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Instructions for extended-release oxalic acid

Extended-release oxalic acid for varroa management

This method of application of oxalic acid is not yet approved by the EPA, so the instructions below are intended only for researchers having Pesticide Research Authorizations, Experimental Use Permits, or other permissions from their State Lead Agencies.

FYI, the EPA does not require an Experimental Use Permit to test OAE on a limited number of hives, but your state may require you to do so.  Check with your State Lead Agency.

I have been researching OAE for some years now, always under a PRA, and am continuing to improve the method.  The information below is only a “current report” on an application method that has to date shown the best efficacy and least adverse effects.  This year (2023) I’m testing 18 different methods of application.


Although oxalic acid is not as reactive as stronger mineral acids, it can still cause eye damage, and if left on the skin, tissue damage.  Always wear safety glasses and waterproof gloves during preparation, and be careful to avoid splashing.

Always keep a jug of baking soda solution at hand! (10 heaping tablespoons of baking soda per gallon of water).

After preparation or application, wash your hands and equipment with soap and warm water to remove any acid residues, or better yet, neutralize any acid on hands, hive tools, or smoker with the baking soda solution, which will immediately neutralize any acids.

After preparation or use of oxalic acid, I always taste my fingers to see whether there are any acid residues on them.  If there are, they will taste sour like lemonade. Wash or neutralize them before touching anything else (door handles, your eyes or nose, or taking a leak).

Dosage and delivery matrices

For extended-release application of oxalic acid, it can be dissolved into glycerin, and applied to the hive by either laying pads across the top bars (if applied between two brood chambers), or by hanging strips over the top bars, extending down into the interspaces between the frames.  The delivery strips or pads must be applied so that bees freely contact the surfaces.

Biodegradable cellulose matrices such as cardboard (chipboard), Swedish sponges, or cotton absorbent fabrics may be used.  For full efficacy, roughly 55 – 60 square inches (365 cm2) of delivery matrix must be used if applied across the top bars, or 100 square inches (645 cm2) if hung between the frames.  The instructions below are for moisturizer-free Swedish sponges, which hold 100 g of 1:1 (weight to weight) solution of oxalic acid dihydrate to glycerin.  Other matrices, or different ratios of acid to glycerin, will require different preparation.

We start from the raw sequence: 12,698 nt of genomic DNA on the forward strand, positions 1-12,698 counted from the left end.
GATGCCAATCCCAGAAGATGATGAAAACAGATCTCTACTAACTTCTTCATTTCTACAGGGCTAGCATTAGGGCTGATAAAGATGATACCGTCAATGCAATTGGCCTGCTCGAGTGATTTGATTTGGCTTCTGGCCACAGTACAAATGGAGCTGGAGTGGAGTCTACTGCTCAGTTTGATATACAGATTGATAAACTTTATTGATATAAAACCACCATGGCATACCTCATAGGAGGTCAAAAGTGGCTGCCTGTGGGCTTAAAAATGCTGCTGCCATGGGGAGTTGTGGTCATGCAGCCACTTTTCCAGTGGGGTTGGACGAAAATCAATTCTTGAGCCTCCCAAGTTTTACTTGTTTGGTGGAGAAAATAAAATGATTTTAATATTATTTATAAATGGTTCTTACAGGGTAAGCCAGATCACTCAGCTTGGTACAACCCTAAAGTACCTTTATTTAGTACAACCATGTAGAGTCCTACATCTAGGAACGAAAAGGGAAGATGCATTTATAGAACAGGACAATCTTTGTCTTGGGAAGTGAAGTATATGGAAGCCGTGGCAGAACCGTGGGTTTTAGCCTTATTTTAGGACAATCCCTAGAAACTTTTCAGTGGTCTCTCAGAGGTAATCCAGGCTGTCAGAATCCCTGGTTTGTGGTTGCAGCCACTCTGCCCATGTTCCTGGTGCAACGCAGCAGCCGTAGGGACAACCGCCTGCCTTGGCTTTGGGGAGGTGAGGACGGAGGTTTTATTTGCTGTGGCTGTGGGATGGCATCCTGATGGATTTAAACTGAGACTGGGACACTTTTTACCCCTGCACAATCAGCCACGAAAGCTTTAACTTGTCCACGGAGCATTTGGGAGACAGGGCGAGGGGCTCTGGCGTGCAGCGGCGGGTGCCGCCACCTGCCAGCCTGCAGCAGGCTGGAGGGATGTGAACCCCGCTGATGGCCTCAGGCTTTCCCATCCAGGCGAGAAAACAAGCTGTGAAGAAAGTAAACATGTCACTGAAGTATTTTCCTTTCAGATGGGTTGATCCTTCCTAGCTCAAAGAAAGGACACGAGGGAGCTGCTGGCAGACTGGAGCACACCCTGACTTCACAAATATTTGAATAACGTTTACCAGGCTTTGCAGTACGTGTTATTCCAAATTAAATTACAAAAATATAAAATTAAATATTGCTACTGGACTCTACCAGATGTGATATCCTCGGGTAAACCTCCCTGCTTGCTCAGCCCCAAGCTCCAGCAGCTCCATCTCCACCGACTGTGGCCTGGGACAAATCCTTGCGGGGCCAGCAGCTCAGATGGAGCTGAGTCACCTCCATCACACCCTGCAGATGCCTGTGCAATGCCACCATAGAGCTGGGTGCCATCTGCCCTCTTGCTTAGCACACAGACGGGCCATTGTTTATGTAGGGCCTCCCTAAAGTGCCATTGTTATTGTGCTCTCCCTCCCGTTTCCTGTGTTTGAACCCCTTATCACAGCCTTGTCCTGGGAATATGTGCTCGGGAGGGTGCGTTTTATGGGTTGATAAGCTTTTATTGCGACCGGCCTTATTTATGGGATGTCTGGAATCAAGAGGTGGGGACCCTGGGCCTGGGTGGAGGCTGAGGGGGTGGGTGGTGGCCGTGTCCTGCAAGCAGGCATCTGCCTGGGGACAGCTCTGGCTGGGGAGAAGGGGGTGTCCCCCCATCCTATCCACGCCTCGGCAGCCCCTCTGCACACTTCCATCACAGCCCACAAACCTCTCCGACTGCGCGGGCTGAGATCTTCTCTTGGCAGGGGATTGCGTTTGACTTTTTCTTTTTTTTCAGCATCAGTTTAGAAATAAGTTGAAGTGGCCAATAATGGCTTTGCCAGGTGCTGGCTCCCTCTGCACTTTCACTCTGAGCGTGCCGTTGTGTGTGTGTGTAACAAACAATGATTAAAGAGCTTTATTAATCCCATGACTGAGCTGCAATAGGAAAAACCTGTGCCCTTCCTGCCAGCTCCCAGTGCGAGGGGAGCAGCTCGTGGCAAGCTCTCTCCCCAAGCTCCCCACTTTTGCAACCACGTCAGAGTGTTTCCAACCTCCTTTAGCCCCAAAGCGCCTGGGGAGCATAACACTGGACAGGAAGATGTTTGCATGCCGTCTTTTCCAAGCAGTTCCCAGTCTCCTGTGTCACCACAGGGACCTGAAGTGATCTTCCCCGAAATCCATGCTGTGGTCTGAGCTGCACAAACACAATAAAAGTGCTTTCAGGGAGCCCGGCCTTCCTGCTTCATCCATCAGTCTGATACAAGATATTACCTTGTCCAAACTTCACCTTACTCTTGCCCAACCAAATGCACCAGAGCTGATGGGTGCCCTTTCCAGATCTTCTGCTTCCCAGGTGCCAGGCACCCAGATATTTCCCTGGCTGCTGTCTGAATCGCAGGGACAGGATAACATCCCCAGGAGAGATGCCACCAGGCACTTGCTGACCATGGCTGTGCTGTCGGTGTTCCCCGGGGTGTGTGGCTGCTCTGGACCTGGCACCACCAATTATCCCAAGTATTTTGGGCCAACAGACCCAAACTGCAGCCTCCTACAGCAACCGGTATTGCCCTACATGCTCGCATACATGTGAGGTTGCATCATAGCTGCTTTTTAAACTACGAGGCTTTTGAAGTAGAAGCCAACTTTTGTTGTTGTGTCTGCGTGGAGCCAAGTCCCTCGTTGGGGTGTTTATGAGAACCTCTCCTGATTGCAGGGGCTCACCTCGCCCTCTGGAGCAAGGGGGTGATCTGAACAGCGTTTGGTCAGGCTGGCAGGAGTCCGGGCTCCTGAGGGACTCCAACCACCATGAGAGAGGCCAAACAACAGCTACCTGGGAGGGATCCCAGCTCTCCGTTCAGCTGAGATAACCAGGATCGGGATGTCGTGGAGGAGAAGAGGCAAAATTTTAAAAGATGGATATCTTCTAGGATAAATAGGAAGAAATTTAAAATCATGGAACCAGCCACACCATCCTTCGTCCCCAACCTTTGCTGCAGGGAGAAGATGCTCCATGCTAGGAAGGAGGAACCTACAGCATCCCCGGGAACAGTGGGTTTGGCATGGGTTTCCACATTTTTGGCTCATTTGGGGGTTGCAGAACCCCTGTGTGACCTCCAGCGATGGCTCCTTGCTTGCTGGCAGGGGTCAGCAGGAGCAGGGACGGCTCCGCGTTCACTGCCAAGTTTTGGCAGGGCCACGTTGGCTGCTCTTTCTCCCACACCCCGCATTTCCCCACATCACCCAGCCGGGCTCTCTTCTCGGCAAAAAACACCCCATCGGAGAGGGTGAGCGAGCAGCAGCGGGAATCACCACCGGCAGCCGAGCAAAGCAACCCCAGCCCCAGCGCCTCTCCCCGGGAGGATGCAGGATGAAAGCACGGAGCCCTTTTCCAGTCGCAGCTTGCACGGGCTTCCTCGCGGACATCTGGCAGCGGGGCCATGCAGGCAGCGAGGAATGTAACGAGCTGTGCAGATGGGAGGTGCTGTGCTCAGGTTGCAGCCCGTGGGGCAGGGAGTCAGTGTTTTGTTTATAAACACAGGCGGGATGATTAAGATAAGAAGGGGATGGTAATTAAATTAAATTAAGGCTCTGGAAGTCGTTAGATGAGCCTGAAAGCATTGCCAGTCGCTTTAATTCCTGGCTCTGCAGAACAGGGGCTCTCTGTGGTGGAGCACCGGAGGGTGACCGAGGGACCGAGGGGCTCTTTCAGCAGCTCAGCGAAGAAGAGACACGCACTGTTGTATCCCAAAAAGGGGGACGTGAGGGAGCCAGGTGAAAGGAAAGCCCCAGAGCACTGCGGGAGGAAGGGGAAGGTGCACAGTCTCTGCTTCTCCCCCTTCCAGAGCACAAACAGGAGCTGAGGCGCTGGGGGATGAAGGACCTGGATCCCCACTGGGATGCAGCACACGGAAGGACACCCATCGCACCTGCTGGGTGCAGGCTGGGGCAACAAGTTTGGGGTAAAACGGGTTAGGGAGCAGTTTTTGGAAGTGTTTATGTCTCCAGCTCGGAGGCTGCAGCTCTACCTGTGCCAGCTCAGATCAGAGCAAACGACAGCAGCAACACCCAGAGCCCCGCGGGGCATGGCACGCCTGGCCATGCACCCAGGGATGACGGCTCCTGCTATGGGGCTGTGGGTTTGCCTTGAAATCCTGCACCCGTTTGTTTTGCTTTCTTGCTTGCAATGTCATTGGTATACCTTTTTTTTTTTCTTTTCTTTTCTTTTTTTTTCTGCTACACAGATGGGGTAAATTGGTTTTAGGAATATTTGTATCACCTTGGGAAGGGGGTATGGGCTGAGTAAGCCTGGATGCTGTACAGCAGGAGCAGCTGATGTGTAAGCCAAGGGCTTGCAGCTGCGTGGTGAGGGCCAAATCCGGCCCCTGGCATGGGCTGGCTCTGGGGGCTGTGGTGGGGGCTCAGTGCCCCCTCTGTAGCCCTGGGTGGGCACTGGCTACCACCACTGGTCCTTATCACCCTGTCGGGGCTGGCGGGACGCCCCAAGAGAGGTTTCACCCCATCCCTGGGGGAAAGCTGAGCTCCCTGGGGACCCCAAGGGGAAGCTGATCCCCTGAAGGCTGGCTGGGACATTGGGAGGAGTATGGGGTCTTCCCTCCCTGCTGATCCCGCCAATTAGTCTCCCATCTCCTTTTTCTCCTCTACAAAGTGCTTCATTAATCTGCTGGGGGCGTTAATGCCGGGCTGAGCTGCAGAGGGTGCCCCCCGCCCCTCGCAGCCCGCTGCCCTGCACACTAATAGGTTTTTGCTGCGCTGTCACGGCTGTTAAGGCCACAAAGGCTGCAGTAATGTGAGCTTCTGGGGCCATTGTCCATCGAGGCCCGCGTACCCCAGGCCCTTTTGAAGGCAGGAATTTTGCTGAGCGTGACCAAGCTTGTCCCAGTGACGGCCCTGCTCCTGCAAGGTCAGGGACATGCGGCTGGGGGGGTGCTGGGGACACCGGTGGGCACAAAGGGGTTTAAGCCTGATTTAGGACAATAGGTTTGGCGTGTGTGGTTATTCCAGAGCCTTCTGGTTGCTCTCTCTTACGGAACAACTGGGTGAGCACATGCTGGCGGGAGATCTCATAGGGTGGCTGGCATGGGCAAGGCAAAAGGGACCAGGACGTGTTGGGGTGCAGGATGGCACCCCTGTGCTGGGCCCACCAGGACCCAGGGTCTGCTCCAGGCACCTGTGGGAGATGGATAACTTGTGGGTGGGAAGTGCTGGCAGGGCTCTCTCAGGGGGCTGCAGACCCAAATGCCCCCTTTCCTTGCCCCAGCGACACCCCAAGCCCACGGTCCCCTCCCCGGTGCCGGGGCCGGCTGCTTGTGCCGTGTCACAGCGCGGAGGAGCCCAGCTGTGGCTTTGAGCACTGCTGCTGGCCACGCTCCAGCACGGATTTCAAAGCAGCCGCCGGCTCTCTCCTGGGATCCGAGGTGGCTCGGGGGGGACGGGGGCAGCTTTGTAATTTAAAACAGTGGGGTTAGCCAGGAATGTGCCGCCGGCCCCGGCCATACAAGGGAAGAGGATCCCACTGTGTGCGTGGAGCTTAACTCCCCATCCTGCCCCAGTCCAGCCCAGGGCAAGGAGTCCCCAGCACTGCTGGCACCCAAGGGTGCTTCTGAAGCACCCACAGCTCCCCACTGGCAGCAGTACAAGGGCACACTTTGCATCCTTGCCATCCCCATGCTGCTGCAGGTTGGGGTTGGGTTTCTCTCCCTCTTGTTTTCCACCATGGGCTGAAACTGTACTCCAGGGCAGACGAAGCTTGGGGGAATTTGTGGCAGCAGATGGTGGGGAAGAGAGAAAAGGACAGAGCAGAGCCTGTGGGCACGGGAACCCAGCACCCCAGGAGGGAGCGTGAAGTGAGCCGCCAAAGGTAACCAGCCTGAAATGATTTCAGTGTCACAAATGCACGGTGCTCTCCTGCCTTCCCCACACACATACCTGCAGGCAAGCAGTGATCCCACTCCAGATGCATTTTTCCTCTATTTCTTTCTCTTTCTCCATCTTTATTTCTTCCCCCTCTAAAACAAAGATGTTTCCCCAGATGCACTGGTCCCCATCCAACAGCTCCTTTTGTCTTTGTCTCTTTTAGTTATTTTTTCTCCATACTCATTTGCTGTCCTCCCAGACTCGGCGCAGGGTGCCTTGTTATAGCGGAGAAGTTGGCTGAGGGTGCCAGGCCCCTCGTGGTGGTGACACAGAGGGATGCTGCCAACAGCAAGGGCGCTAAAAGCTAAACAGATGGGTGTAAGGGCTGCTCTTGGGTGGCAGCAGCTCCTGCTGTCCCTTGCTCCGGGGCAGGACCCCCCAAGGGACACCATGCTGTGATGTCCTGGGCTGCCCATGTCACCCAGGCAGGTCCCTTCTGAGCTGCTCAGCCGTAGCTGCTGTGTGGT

For extended-release application, oxalic acid can be dissolved in glycerin, absorbed into any number of absorbent matrices.  Field data suggest that for a double-deep hive, there should be roughly 60 square inches of matrix, holding roughly 100 g of 1:1 OA:glycerin (weight to weight), although other ratios may be used (the higher the ratio of glycerin, the more rapidly the OA is dispersed upon the bees, sometimes with adverse effects).  For cardboard strips to be hung over the top bars, it will require more total surface area to hold the same amount of solution.

To prepare enough Swedish sponge pads to treat 10 full-sized colonies in double deep boxes (one full sponge per hive):

  • First prepare the sponges by cutting them in half (into 3½” x 8” pads), each half of which will absorb 50 grams of the solution (50 g oxalic acid dose per hive).
  • Wear safety glasses and waterproof gloves when preparing the solution. Have a neutralizing solution of 10 heaping tablespoons of baking soda dissolved in 1 gallon of water on hand, to neutralize any spills.
  • Place 500g OA dihydrate into a stainless steel pan (for 20 sponge halves), then add 500g (400 mL) vegetable glycerin (add the glycerin second in order to avoid splashing of the solution).
  • Place the pan over a low/medium heat (preferably using a double boiler), and heat the ingredients while closely monitoring the temperature, not to exceed 160°F (70°C)  (the acid crystals will dissolve at as low as 110°F, and start to bubble if the temperature exceeds 170°F).
  • Occasionally stir gently until the acid crystals are completely dissolved and the solution is completely clear. At that point, remove the pan from heat.
  • The best way to prepare the pads or strips is to first determine how much hot solution a strip will absorb (use a scale).  Then multiply that amount by the number of strips and pour that amount over the pads or strips.  This will avoid excess solution from being on the surfaces of the matrix when you apply it in the hive.